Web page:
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Cenozoic Mammals of Africa$
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Lars Werdelin

Print publication date: 2010

Print ISBN-13: 9780520257214

Published to California Scholarship Online: March 2012

DOI: 10.1525/california/9780520257214.001.0001

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PRINTED FROM CALIFORNIA SCHOLARSHIP ONLINE (www.california.universitypressscholarship.com). (c) Copyright University of California Press, 2019. All Rights Reserved. An individual user may print out a PDF of a single chapter of a monograph in CALSO for personal use.date: 22 October 2019

Cetacea

Cetacea

Chapter:
(p.873) Forty-Five Cetacea
Source:
Cenozoic Mammals of Africa
Author(s):

Philip D. Gingerich

Publisher:
University of California Press
DOI:10.1525/california/9780520257214.003.0045

Cetacea, comprising the great whales and the smaller dolphins and porpoises, have special interest in mammalian evolution as one of the two orders of mammals that became fully aquatic. Much of the 200-million-year-long history of mammals is a history of life on land. Cetacea and Sirenia are exceptions and, of the two aquatic groups, Cetacea is the more diverse and broadly successful. Adaptation to life in water made cetacean morphology sufficiently different to preclude direct comparison to potential land-mammal ancestors. There were morphological and immunological suggestions that cetaceans might be related to Artiodactyla, but none of these claims was convincing by itself. In recent years, the fossil record has helped to clarify both the artiodactyl ancestry of cetaceans among land mammals, and also the nature of the transition. Several comprehensive reviews of cetacean evolution have been published in recent years by authors who are experts on Mysticeti and Odontoceti. These are recommended for a general overview of the fossil record of cetacean evolution. This chapter focuses on Eocene Archaeoceti.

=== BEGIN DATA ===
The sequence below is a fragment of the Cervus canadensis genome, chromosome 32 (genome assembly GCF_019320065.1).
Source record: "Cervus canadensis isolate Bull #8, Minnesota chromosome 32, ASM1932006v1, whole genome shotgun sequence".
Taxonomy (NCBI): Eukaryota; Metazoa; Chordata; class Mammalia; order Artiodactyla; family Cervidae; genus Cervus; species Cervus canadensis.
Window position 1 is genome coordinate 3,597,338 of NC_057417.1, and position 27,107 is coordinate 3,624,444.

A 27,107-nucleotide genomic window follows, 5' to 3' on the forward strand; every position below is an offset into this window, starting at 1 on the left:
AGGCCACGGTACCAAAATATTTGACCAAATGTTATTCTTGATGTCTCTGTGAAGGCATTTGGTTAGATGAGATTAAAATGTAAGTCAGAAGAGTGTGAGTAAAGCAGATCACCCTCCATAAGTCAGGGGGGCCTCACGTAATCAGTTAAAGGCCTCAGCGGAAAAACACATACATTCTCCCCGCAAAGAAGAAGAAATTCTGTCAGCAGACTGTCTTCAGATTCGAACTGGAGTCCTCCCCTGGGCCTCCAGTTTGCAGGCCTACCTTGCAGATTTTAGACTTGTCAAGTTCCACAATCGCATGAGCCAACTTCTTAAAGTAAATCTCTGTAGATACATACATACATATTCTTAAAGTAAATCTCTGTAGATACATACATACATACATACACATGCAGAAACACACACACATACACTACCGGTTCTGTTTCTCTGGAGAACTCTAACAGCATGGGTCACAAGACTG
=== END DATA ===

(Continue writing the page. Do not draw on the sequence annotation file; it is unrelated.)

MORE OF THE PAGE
Keywords:   Cetacea, great whales, dolphins, porpoises, cetaceans, evolution, Artiodactyla, Archaeoceti, Mysticeti, Odontoceti

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